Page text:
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Sir Henry Browne Hayes

Henry Browne Hayes was the son of Attwell Hayes a successful merchant and industrialist with interests in brewing, milling and glass works.

Henry Browne Hayes

Despite an inclination to irregular behaviour, Henry won an influential place in the community, becoming a captain in the South Cork Militia, a freeman of the city in 1782, and subsequently a sheriff. He was knighted in 1790 for gaining the favour of the Lord Lieutenant by staging an elaborate banquet and entertainments in his honour (which ultimately cost £250 and was paid for by local taxpayers). Ironically, Hayes was the Crown Agent for the transportation of 150 Irish convicts in 1791, only to involuntarily follow them nine years later.

Hayes’ wife, Elizabeth, died young in 1794 leaving him with a son and three daughters. Finding himself with major debts and no way to pay them off, Hayes placed himself at the centre of the most notorious marital scandal of the period by abducting a wealthy Quaker heiress, Mary Pike, with a fortune said by some to amount to £20,000 and by others to £80,000. On the evening of 21 July 1797 Hayes ambushed Mary Pike’s chaise and took her to his house (Vernon Mount, near Douglas) where a marriage ceremony was performed very much against her will. The bride’s relatives quickly rescued her from Sir Henry’s household and an award was issued for the sum of £1000 his capture.

Hayes evaded capture for two years before eventually surrendering himself. He was originally sentenced to hang but this was commuted to transportation for life to the penal colony at Botany Bay.

Trial advert for Henry Hayes

On his journey to Australia in 1801 Hayes bribed Captain Richard Brooks of the Atlas to be allowed various privileges and to be accompanied by his servant. He quarrelled with Surgeon Thomas Jamison who was on the same vessel, and when Hayes arrived in Sydney in 1802 he was sentenced to six months imprisonment “for his threatening and improper conduct”.

After his release, Hayes purchased the property which he called ‘Vaucluse’ in 1803 where he built Vaucluse House, later to become the home of the distinguished Irish-Australian politician W.C. Wentworth. Vaucluse would later become the first property of the Australian Historic Houses Trust. Hayes surrounded his property with turf from Ireland to keep out the snakes which were common in the area and the tactic appeared to work.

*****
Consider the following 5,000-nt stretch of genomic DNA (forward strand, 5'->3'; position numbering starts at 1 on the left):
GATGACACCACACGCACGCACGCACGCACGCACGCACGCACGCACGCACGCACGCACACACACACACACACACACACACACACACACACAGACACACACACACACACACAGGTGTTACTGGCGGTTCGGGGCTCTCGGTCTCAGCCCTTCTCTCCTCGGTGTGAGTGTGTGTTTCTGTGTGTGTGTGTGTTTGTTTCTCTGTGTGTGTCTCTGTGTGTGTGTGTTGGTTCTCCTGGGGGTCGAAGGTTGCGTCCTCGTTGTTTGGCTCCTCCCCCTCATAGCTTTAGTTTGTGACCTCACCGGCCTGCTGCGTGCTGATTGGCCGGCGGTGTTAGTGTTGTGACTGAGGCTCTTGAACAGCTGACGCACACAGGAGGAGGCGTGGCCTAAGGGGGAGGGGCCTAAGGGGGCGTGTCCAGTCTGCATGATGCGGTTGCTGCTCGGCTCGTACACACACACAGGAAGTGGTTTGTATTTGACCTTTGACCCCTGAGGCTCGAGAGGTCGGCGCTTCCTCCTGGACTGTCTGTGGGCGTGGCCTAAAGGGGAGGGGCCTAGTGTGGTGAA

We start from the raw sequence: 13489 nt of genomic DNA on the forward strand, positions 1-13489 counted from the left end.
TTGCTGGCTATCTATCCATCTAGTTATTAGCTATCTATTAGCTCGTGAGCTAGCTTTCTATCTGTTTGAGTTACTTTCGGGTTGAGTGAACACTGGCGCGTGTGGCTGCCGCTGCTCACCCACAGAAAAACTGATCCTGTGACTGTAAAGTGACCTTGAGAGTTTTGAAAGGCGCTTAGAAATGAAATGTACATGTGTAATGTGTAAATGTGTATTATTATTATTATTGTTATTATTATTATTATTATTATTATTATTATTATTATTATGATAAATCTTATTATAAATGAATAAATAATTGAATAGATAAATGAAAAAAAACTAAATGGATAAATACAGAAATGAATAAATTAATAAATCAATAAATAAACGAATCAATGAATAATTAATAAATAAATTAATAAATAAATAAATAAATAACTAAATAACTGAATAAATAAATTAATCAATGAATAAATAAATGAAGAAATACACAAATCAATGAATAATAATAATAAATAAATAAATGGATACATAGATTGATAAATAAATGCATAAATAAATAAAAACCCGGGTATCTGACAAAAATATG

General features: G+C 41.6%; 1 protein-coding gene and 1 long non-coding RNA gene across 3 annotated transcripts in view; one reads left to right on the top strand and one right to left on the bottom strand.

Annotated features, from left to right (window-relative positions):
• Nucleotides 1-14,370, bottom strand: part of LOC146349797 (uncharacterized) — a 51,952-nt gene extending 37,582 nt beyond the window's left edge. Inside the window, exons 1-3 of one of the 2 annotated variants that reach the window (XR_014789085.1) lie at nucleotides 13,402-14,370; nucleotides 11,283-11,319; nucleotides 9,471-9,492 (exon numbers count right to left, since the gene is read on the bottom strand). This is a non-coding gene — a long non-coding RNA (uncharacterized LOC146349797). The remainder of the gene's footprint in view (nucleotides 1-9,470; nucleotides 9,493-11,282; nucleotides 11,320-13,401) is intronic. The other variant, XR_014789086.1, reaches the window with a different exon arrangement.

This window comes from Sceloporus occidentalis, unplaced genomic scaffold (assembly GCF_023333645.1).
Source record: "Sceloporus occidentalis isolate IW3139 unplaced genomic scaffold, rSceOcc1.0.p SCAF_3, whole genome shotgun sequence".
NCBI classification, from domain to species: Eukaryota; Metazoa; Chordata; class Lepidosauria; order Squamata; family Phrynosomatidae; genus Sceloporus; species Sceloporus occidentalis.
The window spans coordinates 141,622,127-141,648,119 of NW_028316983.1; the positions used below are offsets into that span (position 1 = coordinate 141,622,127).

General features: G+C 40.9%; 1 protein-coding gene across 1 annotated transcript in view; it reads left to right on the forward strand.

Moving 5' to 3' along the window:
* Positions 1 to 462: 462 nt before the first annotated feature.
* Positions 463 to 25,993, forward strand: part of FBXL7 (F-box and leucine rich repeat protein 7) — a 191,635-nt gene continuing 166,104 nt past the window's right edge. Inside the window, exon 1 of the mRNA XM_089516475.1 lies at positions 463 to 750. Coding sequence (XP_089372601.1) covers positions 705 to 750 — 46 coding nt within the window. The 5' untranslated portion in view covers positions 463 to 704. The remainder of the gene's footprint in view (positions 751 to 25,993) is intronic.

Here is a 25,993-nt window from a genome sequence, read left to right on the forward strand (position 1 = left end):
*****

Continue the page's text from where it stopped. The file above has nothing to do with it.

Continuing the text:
Vaucluse House

Hayes made himself a nuisance to Governor King (whom he called Hayes “a restless, troublesome character”) by consorting with the wilder spirits among the Irish convicts, and by trying in 1803 to form a freemason’s lodge after permission to hold a meeting for this purpose had been refused. It is doubtful if Hayes had a warrant to establish a lodge, though he claimed he did, but his meeting on 14 May 1803 is regarded as the foundation day of Freemasonry in Australia.

Hayes was pardoned in 1812 by the new Governor, Lachlan Macquarie, popularly known as the ‘Father of Australia’. In that year he sailed to Europe in the Isabella with Joseph Holt, a United Irish general and leader of a large guerrilla force which fought against British troops in County Wicklow in 1798. They both survived a shipwreck of the Isabella at the Falkland Islands on their passage home. An interesting account of their shipwreck can be found in the Memoirs of Joseph Holt.

Hayes lived in retirement in Ireland for nearly 20 years and died in 1832 aged 70. He is interred with his wife, son and daughter-in-law in the Hayes vault of Christchurch, directly behind the Terry vault that can be seen from the crypt viewing box.

Our thanks to Rolf Grunseit and Michael O’Leary for the information